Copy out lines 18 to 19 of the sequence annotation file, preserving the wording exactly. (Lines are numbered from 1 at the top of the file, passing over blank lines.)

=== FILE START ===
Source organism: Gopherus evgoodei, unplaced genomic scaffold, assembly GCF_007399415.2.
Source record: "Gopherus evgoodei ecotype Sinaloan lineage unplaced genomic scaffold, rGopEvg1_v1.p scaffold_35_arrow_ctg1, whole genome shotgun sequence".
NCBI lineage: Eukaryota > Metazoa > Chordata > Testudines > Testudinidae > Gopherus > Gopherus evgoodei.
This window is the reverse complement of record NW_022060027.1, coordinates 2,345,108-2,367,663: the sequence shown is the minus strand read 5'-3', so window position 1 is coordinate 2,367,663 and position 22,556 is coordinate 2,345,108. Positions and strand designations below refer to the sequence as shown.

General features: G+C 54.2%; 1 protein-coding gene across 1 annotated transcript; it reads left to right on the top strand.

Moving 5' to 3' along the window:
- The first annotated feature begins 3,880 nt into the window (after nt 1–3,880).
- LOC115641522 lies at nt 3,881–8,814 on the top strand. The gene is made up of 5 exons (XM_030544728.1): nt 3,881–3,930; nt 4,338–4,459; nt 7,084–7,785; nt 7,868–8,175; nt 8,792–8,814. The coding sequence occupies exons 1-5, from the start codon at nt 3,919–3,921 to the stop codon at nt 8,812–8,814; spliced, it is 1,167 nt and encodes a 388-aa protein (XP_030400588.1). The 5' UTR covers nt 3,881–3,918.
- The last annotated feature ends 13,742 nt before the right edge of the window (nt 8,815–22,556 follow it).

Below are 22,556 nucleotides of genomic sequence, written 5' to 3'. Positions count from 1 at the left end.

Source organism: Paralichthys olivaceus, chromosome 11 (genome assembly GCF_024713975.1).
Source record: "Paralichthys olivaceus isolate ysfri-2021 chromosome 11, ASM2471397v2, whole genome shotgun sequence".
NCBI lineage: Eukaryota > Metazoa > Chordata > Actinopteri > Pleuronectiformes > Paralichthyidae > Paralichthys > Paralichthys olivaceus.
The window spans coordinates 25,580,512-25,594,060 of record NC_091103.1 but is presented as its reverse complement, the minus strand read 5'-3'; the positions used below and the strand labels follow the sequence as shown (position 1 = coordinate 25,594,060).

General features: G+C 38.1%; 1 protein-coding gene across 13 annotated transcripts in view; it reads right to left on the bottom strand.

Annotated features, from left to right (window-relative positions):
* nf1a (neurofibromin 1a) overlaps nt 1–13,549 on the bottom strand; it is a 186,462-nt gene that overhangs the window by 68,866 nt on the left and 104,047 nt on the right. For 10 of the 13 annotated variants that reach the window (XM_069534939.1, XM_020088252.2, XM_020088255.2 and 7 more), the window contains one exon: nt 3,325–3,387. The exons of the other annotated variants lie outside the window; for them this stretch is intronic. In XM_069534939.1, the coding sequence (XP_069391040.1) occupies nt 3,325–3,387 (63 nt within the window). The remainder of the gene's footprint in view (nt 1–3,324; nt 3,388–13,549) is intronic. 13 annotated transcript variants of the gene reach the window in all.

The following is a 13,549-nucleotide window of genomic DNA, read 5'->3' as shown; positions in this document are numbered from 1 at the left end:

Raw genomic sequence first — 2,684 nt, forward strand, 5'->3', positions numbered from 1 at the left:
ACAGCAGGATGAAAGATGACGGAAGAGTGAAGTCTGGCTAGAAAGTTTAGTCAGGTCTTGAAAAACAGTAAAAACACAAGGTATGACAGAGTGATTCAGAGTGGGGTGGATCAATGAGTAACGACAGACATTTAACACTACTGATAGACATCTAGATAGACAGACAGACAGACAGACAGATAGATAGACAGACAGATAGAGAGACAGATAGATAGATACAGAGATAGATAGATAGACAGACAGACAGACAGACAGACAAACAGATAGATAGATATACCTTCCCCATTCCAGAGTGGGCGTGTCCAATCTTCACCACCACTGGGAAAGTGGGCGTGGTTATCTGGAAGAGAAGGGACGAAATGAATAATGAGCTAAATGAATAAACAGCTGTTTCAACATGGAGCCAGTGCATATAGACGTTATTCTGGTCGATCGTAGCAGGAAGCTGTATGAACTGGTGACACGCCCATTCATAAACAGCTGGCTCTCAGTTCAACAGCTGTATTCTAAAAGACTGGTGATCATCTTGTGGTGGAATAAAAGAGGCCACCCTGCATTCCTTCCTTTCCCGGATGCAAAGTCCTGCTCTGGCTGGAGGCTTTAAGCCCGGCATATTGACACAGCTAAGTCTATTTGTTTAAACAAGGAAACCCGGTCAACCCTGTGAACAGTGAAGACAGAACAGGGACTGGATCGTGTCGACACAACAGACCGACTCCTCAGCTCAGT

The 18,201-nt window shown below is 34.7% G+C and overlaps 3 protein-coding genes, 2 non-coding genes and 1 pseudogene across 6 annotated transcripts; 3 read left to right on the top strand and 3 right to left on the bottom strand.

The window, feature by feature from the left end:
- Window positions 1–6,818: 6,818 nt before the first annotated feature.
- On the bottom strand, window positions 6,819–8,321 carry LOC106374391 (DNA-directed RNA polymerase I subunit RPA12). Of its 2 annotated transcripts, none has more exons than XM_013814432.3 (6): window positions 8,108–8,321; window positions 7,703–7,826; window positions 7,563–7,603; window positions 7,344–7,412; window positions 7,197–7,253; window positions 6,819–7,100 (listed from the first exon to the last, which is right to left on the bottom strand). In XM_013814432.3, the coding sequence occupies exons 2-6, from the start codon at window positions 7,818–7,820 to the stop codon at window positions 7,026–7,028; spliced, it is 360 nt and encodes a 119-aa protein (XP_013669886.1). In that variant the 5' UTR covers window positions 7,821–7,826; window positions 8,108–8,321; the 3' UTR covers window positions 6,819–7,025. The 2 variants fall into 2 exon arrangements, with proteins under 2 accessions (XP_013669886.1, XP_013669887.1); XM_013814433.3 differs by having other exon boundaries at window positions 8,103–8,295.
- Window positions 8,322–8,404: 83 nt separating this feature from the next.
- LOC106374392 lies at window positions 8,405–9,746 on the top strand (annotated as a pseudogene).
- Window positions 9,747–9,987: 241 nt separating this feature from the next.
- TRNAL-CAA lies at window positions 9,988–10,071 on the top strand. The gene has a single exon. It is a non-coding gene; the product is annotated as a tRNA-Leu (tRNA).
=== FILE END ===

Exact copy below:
The following is a 13,549-nucleotide window of genomic DNA, read 5'->3' as shown; positions in this document are numbered from 1 at the left end:

Raw genomic sequence first — 2,684 nt, forward strand, 5'->3', positions numbered from 1 at the left: